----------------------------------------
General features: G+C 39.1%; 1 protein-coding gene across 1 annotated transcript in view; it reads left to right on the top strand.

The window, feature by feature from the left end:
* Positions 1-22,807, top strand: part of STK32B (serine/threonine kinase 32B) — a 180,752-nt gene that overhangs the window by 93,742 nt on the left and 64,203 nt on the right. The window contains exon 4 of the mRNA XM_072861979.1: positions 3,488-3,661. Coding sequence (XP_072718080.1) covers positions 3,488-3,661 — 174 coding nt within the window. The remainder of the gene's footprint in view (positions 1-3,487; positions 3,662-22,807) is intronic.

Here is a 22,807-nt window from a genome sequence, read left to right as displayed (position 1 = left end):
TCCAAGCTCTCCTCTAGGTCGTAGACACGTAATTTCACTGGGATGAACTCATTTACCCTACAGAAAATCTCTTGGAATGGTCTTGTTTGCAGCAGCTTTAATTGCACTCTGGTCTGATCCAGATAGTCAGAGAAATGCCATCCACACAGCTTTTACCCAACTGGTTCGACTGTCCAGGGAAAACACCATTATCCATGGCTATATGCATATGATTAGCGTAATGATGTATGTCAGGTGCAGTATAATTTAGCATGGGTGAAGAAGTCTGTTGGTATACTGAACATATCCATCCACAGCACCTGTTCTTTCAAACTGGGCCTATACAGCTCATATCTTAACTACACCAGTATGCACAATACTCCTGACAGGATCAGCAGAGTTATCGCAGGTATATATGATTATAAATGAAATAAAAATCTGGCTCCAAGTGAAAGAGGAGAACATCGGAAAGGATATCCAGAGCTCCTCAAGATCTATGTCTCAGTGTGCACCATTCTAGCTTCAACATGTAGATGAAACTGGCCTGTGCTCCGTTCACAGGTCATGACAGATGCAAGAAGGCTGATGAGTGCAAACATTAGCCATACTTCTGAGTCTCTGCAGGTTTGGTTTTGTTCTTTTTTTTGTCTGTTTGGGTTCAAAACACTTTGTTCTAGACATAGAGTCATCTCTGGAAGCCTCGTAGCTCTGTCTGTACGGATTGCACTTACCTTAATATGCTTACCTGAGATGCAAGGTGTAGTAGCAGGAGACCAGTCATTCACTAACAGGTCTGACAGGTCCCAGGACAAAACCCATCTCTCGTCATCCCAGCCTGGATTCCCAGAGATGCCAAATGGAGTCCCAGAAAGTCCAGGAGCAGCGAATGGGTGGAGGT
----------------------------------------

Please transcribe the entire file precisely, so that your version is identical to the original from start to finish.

General features: G+C 39.1%; 1 protein-coding gene across 1 annotated transcript in view; it reads left to right on the top strand.

The window, feature by feature from the left end:
* Positions 1-22,807, top strand: part of STK32B (serine/threonine kinase 32B) — a 180,752-nt gene that overhangs the window by 93,742 nt on the left and 64,203 nt on the right. The window contains exon 4 of the mRNA XM_072861979.1: positions 3,488-3,661. Coding sequence (XP_072718080.1) covers positions 3,488-3,661 — 174 coding nt within the window. The remainder of the gene's footprint in view (positions 1-3,487; positions 3,662-22,807) is intronic.

Here is a 22,807-nt window from a genome sequence, read left to right as displayed (position 1 = left end):
TCCAAGCTCTCCTCTAGGTCGTAGACACGTAATTTCACTGGGATGAACTCATTTACCCTACAGAAAATCTCTTGGAATGGTCTTGTTTGCAGCAGCTTTAATTGCACTCTGGTCTGATCCAGATAGTCAGAGAAATGCCATCCACACAGCTTTTACCCAACTGGTTCGACTGTCCAGGGAAAACACCATTATCCATGGCTATATGCATATGATTAGCGTAATGATGTATGTCAGGTGCAGTATAATTTAGCATGGGTGAAGAAGTCTGTTGGTATACTGAACATATCCATCCACAGCACCTGTTCTTTCAAACTGGGCCTATACAGCTCATATCTTAACTACACCAGTATGCACAATACTCCTGACAGGATCAGCAGAGTTATCGCAGGTATATATGATTATAAATGAAATAAAAATCTGGCTCCAAGTGAAAGAGGAGAACATCGGAAAGGATATCCAGAGCTCCTCAAGATCTATGTCTCAGTGTGCACCATTCTAGCTTCAACATGTAGATGAAACTGGCCTGTGCTCCGTTCACAGGTCATGACAGATGCAAGAAGGCTGATGAGTGCAAACATTAGCCATACTTCTGAGTCTCTGCAGGTTTGGTTTTGTTCTTTTTTTTGTCTGTTTGGGTTCAAAACACTTTGTTCTAGACATAGAGTCATCTCTGGAAGCCTCGTAGCTCTGTCTGTACGGATTGCACTTACCTTAATATGCTTACCTGAGATGCAAGGTGTAGTAGCAGGAGACCAGTCATTCACTAACAGGTCTGACAGGTCCCAGGACAAAACCCATCTCTCGTCATCCCAGCCTGGATTCCCAGAGATGCCAAATGGAGTCCCAGAAAGTCCAGGAGCAGCGAATGGGTGGAGGT